The Sonoma County Board of Supervisors, in a bid to address a chronic funding shortfall for road maintenance, is moving ahead with plans to place a quarter-cent sales tax on the November ballot, where the proposal would join a half-dozen other measures from cities and schools seeking tax increases from voters.
The move, foreshadowed by the county for more than a year as one possible fix to its road repair woes, has seen scant public debate so far, with an initial outline of the tax measure surfacing little more than two weeks ago.
The tight timeline has given cities, which would share in the tax revenue, little chance for formal input. At least one city council — Petaluma’s — has declared it will not support the county-driven proposal, concerned it could undermine voter support for the city’s own sales tax measure this fall.
Still, despite those political headwinds and other questions swirling over how local municipalities might spend the additional tax revenue — estimated at $537 million over 20 years — county officials argued that the beleaguered local road network needs a sustained infusion of cash if it is to be fixed at the pace the public demands.
“We can’t afford to wait,” Supervisor Shirlee Zane said. “We all need to give a little bit to ensure that we have a better quality of life, and that means investing in roads.”
Proceeds from the tax would be divided among the county and its nine cities through a formula weighing population and the number of road miles in each jurisdiction. The measure would raise $20 million in the first year, with the county getting $8.7 million, Santa Rosa receiving $5.4 million, Petaluma $1.8 million and lesser amounts for the seven other cities.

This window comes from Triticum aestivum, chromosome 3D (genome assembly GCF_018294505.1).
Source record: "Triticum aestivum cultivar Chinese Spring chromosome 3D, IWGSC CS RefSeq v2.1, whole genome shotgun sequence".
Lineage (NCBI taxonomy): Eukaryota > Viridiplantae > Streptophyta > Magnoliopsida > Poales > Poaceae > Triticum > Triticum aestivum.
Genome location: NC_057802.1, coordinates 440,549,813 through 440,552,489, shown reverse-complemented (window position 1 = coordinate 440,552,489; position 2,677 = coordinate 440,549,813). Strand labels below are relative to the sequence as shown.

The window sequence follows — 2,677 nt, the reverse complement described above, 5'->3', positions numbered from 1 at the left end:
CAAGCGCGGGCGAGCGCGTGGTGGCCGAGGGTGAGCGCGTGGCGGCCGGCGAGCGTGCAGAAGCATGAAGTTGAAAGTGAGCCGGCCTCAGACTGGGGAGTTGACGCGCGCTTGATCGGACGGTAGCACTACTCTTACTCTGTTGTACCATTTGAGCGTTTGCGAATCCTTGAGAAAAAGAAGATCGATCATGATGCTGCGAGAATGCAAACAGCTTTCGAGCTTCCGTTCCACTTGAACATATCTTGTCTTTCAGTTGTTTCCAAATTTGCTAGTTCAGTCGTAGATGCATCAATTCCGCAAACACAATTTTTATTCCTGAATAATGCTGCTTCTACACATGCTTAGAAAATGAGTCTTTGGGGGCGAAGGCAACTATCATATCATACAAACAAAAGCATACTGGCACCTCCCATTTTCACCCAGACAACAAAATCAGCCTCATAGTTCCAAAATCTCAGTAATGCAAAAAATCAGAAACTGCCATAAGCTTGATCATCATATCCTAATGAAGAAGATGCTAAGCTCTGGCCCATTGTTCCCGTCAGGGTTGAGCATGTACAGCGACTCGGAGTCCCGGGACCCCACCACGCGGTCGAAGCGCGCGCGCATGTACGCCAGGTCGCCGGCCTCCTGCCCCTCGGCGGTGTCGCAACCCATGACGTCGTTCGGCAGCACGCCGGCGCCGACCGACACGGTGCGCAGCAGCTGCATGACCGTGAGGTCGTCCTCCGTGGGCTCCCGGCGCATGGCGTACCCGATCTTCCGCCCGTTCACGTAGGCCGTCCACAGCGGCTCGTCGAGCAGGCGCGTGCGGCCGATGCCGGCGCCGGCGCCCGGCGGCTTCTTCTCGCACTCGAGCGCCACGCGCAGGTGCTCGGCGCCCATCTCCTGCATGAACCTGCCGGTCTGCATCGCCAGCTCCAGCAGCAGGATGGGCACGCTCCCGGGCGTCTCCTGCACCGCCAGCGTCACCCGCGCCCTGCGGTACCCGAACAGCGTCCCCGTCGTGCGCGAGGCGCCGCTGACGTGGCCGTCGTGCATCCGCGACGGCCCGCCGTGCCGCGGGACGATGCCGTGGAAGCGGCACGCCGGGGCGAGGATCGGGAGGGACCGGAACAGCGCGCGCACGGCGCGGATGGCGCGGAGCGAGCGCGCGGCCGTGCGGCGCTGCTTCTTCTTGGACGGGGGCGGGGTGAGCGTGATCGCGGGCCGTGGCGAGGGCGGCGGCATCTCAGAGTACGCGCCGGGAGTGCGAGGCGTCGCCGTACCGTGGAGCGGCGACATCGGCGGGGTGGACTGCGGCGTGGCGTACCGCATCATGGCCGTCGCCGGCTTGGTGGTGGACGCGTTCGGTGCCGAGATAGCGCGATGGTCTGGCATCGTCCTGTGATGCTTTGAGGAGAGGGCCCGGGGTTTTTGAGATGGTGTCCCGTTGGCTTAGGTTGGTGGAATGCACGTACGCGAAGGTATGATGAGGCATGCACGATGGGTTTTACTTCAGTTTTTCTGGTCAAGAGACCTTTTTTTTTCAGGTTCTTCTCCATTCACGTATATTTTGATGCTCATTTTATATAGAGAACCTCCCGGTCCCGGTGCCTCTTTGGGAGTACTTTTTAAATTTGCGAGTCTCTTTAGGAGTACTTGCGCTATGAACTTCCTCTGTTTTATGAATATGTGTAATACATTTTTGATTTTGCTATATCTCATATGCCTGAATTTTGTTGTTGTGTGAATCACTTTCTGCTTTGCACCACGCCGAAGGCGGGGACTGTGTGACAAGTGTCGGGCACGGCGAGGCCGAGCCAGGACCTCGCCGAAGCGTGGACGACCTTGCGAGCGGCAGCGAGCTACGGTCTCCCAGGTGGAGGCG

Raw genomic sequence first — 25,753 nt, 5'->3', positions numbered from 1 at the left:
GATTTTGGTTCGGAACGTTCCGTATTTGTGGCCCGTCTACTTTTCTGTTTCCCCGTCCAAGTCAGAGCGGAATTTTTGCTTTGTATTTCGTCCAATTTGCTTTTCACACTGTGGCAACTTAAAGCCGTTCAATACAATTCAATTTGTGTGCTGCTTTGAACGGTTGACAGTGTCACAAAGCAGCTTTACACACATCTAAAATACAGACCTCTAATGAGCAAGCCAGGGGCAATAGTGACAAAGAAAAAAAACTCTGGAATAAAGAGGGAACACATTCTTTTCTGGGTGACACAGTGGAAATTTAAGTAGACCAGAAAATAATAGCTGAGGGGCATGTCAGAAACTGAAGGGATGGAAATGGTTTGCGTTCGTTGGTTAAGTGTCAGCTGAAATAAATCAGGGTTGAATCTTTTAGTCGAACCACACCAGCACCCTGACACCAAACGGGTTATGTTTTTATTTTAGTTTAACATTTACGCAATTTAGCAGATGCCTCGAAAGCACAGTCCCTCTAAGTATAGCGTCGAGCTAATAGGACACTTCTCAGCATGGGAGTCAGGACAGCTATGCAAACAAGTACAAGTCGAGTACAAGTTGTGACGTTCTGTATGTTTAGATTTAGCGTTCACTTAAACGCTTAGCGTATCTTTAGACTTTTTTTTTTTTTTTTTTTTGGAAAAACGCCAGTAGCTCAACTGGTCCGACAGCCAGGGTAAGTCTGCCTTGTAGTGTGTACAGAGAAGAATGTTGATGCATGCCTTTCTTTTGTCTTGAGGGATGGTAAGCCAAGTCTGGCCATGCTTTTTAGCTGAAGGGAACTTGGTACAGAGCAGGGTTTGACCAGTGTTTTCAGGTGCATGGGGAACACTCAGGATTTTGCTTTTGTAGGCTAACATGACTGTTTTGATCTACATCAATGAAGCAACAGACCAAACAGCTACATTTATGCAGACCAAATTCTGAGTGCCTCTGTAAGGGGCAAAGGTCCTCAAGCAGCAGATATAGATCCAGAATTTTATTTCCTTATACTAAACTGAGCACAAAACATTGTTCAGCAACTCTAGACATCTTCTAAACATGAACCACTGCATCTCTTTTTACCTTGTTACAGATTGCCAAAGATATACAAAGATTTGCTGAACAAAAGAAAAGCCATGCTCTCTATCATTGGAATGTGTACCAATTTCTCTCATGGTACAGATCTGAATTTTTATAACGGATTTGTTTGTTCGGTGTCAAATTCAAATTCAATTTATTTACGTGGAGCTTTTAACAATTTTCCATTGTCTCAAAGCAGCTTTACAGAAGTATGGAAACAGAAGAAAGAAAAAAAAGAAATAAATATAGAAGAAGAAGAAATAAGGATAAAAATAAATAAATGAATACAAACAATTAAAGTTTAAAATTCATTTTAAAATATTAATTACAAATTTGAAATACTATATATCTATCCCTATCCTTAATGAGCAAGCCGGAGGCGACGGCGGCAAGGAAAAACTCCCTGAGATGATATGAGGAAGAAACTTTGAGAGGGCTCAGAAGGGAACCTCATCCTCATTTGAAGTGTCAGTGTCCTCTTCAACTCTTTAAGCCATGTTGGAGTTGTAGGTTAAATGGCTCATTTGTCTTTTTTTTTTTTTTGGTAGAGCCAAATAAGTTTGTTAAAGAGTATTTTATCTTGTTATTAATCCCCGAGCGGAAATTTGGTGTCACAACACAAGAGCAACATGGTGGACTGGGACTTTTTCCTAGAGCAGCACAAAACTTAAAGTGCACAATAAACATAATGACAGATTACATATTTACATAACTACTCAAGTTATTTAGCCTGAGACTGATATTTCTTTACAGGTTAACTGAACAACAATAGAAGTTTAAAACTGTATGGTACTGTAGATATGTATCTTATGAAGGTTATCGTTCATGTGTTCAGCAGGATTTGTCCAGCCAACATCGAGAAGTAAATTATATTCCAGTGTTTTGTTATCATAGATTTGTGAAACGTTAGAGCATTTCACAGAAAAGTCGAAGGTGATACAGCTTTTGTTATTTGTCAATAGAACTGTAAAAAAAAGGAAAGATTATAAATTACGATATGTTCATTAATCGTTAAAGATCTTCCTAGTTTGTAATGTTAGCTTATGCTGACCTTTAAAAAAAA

The proposal advanced by the county Tuesday would be a general sales tax measure, requiring only a simple majority to pass. An accompanying advisory ballot measure would require voters to affirm the use of the new revenue for road projects, including city streets and the 1,382-mile network overseen by the county.
The arrangement sidesteps the higher hurdle that would come in a special sales tax for roads, which would require a two-thirds majority to pass.
At Tuesday’s board hearing, a dozen speakers including road funding advocates, cyclists, public safety officials, school board members, environmentalists, construction workers and transit advocates addressed supervisors. Most voiced support for the tax plan.
Gary Helfrich, executive director of the Sonoma County Bicycle Coalition, said he wanted to make sure the extra revenue would be used to improve roads using the so-called complete streets approach, which calls for upgrading bike paths, lighting and sidewalks along with the pavement.
“What really excites me, and concerns me, is getting city commitment for the complete streets approach,” he said. “Otherwise, this is just great. We’ll help you in whatever way possible. It will be a challenge to do the education and outreach to make sure this passes.”
The move comes four years after the county touched off a political firestorm over roads when officials suggested that funding was so tight and some roads in such poor condition that the county would have to let them crumble and return to gravel and dirt.
Under a stopgap plan to avoid that scenario, over the past three years supervisors have injected an additional $8 million from the county general fund to repair about 100 miles of county roads — a small fraction of the overall network, with a maintenance backlog estimated at $268 million.